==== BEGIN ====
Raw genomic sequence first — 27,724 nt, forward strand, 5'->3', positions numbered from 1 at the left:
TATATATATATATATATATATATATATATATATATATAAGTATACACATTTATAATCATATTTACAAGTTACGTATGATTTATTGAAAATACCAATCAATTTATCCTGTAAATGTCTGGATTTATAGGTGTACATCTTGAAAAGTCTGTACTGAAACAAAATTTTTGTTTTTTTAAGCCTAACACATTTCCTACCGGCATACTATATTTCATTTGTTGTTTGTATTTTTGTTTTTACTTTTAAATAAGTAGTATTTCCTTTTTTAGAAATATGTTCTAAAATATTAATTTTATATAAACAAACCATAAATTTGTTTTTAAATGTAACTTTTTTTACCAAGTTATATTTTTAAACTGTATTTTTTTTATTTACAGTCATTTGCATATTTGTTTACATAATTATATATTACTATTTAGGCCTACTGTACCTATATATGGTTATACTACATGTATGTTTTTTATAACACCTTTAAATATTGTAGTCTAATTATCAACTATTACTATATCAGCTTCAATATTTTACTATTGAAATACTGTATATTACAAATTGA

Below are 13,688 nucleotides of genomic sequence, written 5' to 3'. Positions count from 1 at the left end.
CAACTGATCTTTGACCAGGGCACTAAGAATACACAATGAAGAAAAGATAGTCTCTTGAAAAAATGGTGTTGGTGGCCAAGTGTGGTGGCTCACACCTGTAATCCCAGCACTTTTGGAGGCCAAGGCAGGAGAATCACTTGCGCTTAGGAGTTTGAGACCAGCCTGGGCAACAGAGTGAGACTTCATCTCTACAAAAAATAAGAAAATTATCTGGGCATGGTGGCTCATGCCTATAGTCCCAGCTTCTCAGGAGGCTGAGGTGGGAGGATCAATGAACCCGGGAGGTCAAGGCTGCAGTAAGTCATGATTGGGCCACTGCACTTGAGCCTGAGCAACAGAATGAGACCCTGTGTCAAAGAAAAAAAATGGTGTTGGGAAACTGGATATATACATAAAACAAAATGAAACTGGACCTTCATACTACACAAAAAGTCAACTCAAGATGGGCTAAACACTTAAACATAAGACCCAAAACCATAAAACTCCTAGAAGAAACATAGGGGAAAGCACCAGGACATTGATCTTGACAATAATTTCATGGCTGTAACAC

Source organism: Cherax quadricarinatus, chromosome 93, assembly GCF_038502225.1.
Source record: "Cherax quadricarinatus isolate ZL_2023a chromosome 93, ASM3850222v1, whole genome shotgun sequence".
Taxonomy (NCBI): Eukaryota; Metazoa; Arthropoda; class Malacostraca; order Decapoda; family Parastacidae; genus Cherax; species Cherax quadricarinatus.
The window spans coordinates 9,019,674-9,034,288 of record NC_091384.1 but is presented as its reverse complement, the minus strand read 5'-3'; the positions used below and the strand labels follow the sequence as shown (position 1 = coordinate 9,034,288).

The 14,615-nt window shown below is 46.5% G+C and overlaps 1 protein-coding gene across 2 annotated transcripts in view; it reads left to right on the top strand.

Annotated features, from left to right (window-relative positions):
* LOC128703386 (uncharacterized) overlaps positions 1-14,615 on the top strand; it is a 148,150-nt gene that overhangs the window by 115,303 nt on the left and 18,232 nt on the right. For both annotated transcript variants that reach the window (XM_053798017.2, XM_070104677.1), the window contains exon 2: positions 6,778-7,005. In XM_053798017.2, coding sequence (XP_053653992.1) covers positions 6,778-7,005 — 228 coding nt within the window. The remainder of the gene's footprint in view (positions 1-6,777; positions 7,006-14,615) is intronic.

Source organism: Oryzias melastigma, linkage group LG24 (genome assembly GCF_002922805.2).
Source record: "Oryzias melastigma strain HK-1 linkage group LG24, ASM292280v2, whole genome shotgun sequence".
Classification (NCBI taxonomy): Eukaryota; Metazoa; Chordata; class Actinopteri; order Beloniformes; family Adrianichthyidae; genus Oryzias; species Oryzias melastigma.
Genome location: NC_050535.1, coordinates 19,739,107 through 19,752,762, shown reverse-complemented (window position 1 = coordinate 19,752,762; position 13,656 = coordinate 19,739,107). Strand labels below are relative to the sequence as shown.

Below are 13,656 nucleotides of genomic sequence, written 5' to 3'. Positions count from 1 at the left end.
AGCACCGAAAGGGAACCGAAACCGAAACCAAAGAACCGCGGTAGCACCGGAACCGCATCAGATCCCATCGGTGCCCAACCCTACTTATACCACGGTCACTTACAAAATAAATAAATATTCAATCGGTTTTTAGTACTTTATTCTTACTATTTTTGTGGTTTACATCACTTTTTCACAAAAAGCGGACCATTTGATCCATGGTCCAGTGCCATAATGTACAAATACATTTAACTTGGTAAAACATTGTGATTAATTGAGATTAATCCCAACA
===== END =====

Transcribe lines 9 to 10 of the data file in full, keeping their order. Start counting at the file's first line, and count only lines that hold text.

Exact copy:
The 14,615-nt window shown below is 46.5% G+C and overlaps 1 protein-coding gene across 2 annotated transcripts in view; it reads left to right on the top strand.

Annotated features, from left to right (window-relative positions):